So where the word of mouth still operates, there is still considerably more thought given to who you're going to bring on, than with the case maybe 20 years ago where you certainly had a much greater sprinkling of Knights around the boardrooms.

RICHARD BECK: The old-style board has generally been a group of long-standing people who served the company well as was then required. But during the last twenty years, we've spent a huge amount of time and money in educating and improving management, but boards, up until recently, have been left fairly much alone.

KARON SNOWDON: Richard Beck heads the corporate governance section of accounting firm KPMG. He says the faces and attitudes around the board table are slowly changin,g largely due to international shareholder pressure; but most companies still fail the diversity test.

RICHARD BECK: I don't think we've yet seen Australian boards really dealing with diversity to go so far as to include minority groups, in other words, ethnic groups; nor necessarily as far as they should go with equality, which is getting women in boards. Quite a number of boards today do have a woman, but very few have one or two women on the board.

KARON SNOWDON: And from your own experience in a previous life, the question of ethnic representation on boards proved to be quite a crucial one.

RICHARD BECK: Yes that's very true. I was running a company which, when we did some research, we found that over 60 per cent of our customers in the Sydney metropolitan area went home and spoke a different language to English, we'd never picked that the change had come to that degree. And when we started advertising in Arabic in one area, and other languages in other different areas, it was with great effect.

Now our board would have been so much better had it been more diversified with the inclusion of some of these people on it.

KARON SNOWDON: What are the qualities that a board committee or a

chairperson would look for in a new director?

RICHARD BECK: Well, every time you'll find that one of the most important issues is compatibility, because clearly a board must get on well together in order to be effective. And the last thing anybody wants is an aggressive, split board, and we've seen examples of that in recent times with the NRMA.

In addition to finding compatible people, people with good commercial commonsense, good judgement, vision, a wide network of useful contacts, considerable intelligence with analytical minds, people who are prepared to delve deep and make their own inquiries behind the scenes, who are totally trustworthy and indeed tough where necessary, because business can be tough. They've got to be a good team player. Specialist skills are very important today for properly diversified boards, and I think most chairmen are looking for pro-activity from the contribution point of view of all their board members.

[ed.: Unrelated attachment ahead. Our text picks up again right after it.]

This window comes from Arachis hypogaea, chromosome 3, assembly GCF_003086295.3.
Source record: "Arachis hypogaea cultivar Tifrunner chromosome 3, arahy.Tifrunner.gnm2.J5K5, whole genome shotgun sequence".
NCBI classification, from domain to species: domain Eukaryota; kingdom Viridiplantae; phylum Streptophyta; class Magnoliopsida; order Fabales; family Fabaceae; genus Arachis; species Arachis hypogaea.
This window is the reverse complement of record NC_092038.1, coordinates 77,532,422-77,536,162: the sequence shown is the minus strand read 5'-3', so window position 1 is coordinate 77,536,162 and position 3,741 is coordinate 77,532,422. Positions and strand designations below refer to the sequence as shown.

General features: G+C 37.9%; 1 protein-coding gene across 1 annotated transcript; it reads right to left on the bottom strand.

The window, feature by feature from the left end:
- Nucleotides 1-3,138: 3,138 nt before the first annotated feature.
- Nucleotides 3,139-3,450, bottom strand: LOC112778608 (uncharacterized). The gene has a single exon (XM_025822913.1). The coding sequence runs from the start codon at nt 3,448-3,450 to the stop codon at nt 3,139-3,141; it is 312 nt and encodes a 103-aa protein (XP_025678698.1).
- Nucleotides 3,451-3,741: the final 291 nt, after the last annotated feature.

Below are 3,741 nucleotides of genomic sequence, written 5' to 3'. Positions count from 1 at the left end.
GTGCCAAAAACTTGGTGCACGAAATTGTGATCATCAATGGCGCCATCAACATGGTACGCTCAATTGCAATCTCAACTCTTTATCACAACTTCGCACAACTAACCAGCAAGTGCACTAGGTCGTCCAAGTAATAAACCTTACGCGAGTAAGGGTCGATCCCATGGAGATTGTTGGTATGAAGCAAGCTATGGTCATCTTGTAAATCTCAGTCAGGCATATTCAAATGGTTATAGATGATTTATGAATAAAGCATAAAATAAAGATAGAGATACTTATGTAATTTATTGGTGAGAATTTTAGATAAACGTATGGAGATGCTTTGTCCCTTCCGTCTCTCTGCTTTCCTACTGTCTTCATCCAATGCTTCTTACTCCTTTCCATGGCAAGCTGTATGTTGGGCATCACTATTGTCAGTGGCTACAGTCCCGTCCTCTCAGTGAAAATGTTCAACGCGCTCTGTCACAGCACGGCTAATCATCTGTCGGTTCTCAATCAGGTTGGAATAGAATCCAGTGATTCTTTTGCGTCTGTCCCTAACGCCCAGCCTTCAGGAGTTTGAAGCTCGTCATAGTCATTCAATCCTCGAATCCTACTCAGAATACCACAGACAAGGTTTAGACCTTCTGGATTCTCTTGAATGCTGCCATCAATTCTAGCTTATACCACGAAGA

KARON SNOWDON: But I guess it's fair to say that specialist skills, say, academic qualifications, scientific skills or engineering - that sort of thing, are much, much lower down the list.

RICHARD BECK: Yes and no. They have been lower down the list in the past but they're becoming increasingly considered today. There are a lot of boards in this country where there is no board member with the specialist skills of what that company is all about. And you've only got to look at some of our major organisations and you see that happens quite frequently.

Now there is an awareness nowadays that companies should get somebody on board who really does have the specialist skills, and this is all in the area of increasing diversity of board membership.

KARON SNOWDON: It would be fair to say, I think, that Australian companies have at times been criticised, perhaps deservedly, for being a bit too focussed on profit, as important as that is, obviously, but not looking for longer-term growth or new ventures. Is that a fair criticism?

RICHARD BECK: I think it is. You're really talking about the Japanese approach to management as opposed to the wWstern approach: the Japanese of course taking a very long-term view of the company's long-term health and wealth. Whereas here, particularly in Australia, we tend to be looking at every six months reporting short-term profits. And I think that is a very valid question and one where a balance has to gradually occur so that we're looking not only for short-term profits, but long-term wellbeing of the organisation.

KARON SNOWDON: And the responsibility for that leadership in change, perhaps, will rest with the board, won't it?

RICHARD BECK: Ultimately, yes. And I think a lot of boards are now beginning to reconsider their basis of remuneration for the senior executives, which for many years have been tending towards more of a performance pay basis. But I think a lot of boards are realising that does tend to create short-term thinking, and again I think the pendulum tends to swing too far and needs adjusting a little bit more to the centre.

KARON SNOWDON: Richard Beck, National Director in Corporate Governance for KPMG. And the Business Report is preparing a program on executive pay scales for a few weeks time.